Country risk analysis: Yemen - United Nations Economic and Social Commission for Western Asia


Country risk analysis: Yemen

ESCWA Publication: E/ESCWA/CL6.GCP/2023/CP.2

Country: Republic of Yemen

Publication Type: Information material

Cluster: Governance and Conflict Prevention

Focus Area: Climate change, Debt and fiscal policy, Governance & enabling environment, Resilient development & conflict prevention

Initiatives: Promoting food and water security, Supporting Least Developed Countries, Development challenges

SDGs: Goal 6: Clean Water and Sanitation, Goal 16: Peace, Justice and Strong Institutions, Goal 17: Partnerships for the Goals

Keywords: Risk assessment, Development indicators, Corruption, Armed conflicts, Social security, Climate change, Sustainable development, Social aspects, Social security, Risk assessment, Natural resources, Economic aspects, Social aspects

Country risk analysis: Yemen

July 2023

Yemen, being one of the world’s least developed countries, faces a multitude of complex crises. The upheaval of the past decade, including the war and its aftermath, has exacerbated existing challenges while also creating new ones. This report presents an assessment of multiple risks in Yemen based on the ESCWA Arab Risk Monitor, which measures vulnerability and resilience to shocks in the Arab world, exploring the issues that shape risks of conflict, crisis and instability. The analysis reveals that weak institutions, combined with the ongoing turmoil, perpetuate a vicious cycle of instability in Yemen. Over the past decade, the country’s overall risk has increased, primarily driven by the devastating impacts of conflict. Its vulnerability is influenced by water scarcity, food insecurity and corruption. Insufficient social protection and ineffective governance are key obstacles to its capacity to build resilience. Yemen also saw a marked deterioration in terms of the climate hazard risk, driven by a tenfold increase in the human impact of natural disasters. However, it is slowly building resilience to climate hazards, largely as a result of increasing financial flows for climate adaptation. By observing and interpreting structural trends, the present risk assessment can serve to guide national and regional policymakers, development organizations and humanitarian actors who navigate increasingly complex dynamics, integrate risk analysis into policymaking and planning, and ultimately advance the Sustainable Development Goals.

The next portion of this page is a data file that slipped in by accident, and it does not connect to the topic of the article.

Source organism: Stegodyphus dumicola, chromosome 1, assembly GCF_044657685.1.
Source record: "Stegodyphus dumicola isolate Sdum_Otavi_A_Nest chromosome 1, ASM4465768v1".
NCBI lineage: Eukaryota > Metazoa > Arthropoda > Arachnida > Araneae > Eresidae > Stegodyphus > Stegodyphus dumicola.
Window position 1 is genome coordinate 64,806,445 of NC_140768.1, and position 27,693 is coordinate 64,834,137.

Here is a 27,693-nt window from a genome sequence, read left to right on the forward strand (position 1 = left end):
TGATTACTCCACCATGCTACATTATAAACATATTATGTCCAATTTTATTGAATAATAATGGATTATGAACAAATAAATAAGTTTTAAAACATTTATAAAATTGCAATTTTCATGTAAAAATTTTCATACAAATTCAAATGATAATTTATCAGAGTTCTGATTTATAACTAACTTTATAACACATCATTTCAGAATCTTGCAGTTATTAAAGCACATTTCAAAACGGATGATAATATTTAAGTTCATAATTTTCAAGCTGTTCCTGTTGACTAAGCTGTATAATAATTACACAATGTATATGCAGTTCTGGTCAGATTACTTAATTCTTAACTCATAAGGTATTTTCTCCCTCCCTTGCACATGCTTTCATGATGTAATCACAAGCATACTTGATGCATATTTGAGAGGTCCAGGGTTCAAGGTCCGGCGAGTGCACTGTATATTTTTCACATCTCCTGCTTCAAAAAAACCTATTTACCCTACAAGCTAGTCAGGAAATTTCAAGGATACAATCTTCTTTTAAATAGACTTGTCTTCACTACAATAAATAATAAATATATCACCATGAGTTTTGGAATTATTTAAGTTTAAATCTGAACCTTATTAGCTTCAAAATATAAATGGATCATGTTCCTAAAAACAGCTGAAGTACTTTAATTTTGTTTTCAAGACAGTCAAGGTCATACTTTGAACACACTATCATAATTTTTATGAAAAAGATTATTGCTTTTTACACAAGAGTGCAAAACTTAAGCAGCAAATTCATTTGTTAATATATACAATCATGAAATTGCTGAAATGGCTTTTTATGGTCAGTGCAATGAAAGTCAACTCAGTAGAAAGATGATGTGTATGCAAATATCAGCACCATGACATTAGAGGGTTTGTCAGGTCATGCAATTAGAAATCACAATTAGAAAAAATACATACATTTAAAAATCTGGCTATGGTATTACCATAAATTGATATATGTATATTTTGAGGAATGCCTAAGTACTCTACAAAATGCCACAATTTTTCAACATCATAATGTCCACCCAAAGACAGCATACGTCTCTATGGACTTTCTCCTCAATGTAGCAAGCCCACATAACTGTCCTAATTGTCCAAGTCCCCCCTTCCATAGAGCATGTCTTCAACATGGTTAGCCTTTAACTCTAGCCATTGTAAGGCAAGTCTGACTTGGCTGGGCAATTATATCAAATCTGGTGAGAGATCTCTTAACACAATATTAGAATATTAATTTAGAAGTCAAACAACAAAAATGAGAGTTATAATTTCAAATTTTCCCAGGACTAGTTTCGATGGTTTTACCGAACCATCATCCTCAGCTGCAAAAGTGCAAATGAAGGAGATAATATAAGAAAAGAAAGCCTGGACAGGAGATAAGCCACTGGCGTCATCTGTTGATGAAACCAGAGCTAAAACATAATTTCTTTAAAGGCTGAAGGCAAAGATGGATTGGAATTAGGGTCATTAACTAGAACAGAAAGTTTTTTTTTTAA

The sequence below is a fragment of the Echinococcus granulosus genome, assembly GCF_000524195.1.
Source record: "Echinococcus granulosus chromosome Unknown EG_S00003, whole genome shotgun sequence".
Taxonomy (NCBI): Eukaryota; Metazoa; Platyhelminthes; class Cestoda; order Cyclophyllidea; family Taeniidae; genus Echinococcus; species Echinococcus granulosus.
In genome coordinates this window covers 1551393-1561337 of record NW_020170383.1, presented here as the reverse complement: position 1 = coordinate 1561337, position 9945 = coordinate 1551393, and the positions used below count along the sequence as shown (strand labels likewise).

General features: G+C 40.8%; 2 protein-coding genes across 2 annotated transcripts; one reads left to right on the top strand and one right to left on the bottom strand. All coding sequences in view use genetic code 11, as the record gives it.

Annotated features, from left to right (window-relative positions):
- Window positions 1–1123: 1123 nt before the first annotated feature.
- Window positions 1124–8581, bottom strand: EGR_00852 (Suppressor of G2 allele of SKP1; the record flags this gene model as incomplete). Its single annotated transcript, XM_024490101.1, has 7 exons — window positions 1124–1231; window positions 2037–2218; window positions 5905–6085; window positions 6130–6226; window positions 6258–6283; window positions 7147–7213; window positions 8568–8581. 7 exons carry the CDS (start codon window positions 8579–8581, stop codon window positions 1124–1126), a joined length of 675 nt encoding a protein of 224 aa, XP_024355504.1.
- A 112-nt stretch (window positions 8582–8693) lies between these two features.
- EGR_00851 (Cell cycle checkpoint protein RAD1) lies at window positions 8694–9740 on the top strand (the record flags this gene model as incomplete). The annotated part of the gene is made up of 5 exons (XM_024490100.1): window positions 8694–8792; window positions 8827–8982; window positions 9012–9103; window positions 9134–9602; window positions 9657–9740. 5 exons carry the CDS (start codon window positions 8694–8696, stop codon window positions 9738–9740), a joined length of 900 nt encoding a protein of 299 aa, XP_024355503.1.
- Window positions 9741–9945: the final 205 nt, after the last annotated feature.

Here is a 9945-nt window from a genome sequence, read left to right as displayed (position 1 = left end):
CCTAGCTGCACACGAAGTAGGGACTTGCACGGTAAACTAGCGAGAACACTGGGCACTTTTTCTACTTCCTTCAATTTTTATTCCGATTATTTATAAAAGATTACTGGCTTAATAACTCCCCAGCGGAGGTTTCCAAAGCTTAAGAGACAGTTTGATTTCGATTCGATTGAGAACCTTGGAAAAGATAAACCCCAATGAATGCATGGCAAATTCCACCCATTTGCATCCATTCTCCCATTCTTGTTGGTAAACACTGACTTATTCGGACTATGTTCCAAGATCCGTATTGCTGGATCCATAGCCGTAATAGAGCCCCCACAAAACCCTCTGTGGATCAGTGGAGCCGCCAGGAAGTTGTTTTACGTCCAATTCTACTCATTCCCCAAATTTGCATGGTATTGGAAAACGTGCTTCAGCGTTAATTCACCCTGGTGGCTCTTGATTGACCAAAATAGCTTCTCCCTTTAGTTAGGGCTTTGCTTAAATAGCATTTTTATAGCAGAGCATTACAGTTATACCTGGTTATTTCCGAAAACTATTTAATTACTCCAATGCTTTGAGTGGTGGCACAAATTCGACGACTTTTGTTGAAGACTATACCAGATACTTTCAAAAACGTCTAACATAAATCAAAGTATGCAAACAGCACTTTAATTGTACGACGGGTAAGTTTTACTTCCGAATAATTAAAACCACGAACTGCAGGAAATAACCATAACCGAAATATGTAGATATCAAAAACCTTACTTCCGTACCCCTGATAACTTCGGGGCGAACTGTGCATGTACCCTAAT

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Climate change , Debt and fiscal policy , Governance & enabling environment , Resilient development & conflict prevention
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